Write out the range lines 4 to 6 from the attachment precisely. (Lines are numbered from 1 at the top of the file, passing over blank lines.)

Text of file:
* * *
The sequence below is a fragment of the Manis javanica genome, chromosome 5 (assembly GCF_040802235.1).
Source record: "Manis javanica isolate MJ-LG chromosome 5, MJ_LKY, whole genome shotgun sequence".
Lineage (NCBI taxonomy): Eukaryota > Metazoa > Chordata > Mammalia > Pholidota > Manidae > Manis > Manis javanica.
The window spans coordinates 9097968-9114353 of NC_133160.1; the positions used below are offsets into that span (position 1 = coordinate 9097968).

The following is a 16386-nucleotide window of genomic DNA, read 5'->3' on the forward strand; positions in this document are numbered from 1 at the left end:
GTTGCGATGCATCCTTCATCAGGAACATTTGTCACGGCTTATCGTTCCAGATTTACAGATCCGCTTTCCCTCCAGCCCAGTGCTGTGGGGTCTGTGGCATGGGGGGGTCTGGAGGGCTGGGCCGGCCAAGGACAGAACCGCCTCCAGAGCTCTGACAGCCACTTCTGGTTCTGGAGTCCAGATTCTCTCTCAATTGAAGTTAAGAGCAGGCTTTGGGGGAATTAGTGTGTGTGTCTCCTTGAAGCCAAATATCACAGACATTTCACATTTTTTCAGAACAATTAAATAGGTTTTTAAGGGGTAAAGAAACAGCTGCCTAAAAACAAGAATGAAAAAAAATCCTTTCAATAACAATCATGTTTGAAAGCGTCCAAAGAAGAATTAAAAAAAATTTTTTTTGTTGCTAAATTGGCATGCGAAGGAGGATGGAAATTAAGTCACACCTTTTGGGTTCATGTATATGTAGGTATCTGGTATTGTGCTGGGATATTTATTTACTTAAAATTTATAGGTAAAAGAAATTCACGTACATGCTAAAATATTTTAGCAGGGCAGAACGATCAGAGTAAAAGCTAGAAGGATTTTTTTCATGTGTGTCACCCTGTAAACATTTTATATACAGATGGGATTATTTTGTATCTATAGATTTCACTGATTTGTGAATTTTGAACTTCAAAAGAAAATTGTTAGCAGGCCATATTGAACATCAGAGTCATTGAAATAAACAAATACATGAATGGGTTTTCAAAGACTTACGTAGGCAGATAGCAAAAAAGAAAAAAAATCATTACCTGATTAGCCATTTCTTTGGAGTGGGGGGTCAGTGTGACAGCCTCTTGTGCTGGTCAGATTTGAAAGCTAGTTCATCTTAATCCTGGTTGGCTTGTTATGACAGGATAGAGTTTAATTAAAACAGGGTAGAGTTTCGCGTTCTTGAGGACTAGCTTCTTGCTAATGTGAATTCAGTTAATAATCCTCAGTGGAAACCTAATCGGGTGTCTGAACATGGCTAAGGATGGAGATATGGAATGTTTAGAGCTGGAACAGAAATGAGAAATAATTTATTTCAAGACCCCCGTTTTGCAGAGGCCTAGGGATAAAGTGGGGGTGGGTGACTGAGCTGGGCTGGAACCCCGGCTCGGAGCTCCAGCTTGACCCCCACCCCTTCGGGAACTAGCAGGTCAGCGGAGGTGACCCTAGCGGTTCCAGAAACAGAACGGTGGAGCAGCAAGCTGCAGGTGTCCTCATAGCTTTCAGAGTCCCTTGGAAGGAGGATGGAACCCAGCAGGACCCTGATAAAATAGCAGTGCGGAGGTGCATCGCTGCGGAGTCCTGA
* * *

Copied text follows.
The window spans coordinates 9097968-9114353 of NC_133160.1; the positions used below are offsets into that span (position 1 = coordinate 9097968).

The following is a 16386-nucleotide window of genomic DNA, read 5'->3' on the forward strand; positions in this document are numbered from 1 at the left end:
GTTGCGATGCATCCTTCATCAGGAACATTTGTCACGGCTTATCGTTCCAGATTTACAGATCCGCTTTCCCTCCAGCCCAGTGCTGTGGGGTCTGTGGCATGGGGGGGTCTGGAGGGCTGGGCCGGCCAAGGACAGAACCGCCTCCAGAGCTCTGACAGCCACTTCTGGTTCTGGAGTCCAGATTCTCTCTCAATTGAAGTTAAGAGCAGGCTTTGGGGGAATTAGTGTGTGTGTCTCCTTGAAGCCAAATATCACAGACATTTCACATTTTTTCAGAACAATTAAATAGGTTTTTAAGGGGTAAAGAAACAGCTGCCTAAAAACAAGAATGAAAAAAAATCCTTTCAATAACAATCATGTTTGAAAGCGTCCAAAGAAGAATTAAAAAAAATTTTTTTTGTTGCTAAATTGGCATGCGAAGGAGGATGGAAATTAAGTCACACCTTTTGGGTTCATGTATATGTAGGTATCTGGTATTGTGCTGGGATATTTATTTACTTAAAATTTATAGGTAAAAGAAATTCACGTACATGCTAAAATATTTTAGCAGGGCAGAACGATCAGAGTAAAAGCTAGAAGGATTTTTTTCATGTGTGTCACCCTGTAAACATTTTATATACAGATGGGATTATTTTGTATCTATAGATTTCACTGATTTGTGAATTTTGAACTTCAAAAGAAAATTGTTAGCAGGCCATATTGAACATCAGAGTCATTGAAATAAACAAATACATGAATGGGTTTTCAAAGACTTACGTAGGCAGATAGCAAAAAAGAAAAAAAATCATTACCTGATTAGCCATTTCTTTGGAGTGGGGGGTCAGTGTGACAGCCTCTTGTGCTGGTCAGATTTGAAAGCTAGTTCATCTTAATCCTGGTTGGCTTGTTATGACAGGATAGAGTTTAATTAAAACAGGGTAGAGTTTCGCGTTCTTGAGGACTAGCTTCTTGCTAATGTGAATTCAGTTAATAATCCTCAGTGGAAACCTAATCGGGTGTCTGAACATGGCTAAGGATGGAGATATGGAATGTTTAGAGCTGGAACAGAAATGAGAAATAATTTATTTCAAGACCCCCGTTTTGCAGAGGCCTAGGGATAAAGTGGGGGTGGGTGACTGAGCTGGGCTGGAACCCCGGCTCGGAGCTCCAGCTTGACCCCCACCCCTTCGGGAACTAGCAGGTCAGCGGAGGTGACCCTAGCGGTTCCAGAAACAGAACGGTGGAGCAGCAAGCTGCAGGTGTCCTCATAGCTTTCAGAGTCCCTTGGAAGGAGGATGGAACCCAGCAGGACCCTGATAAAATAGCAGTGCGGAGGTGCATCGCTGCGGAGTCCTGA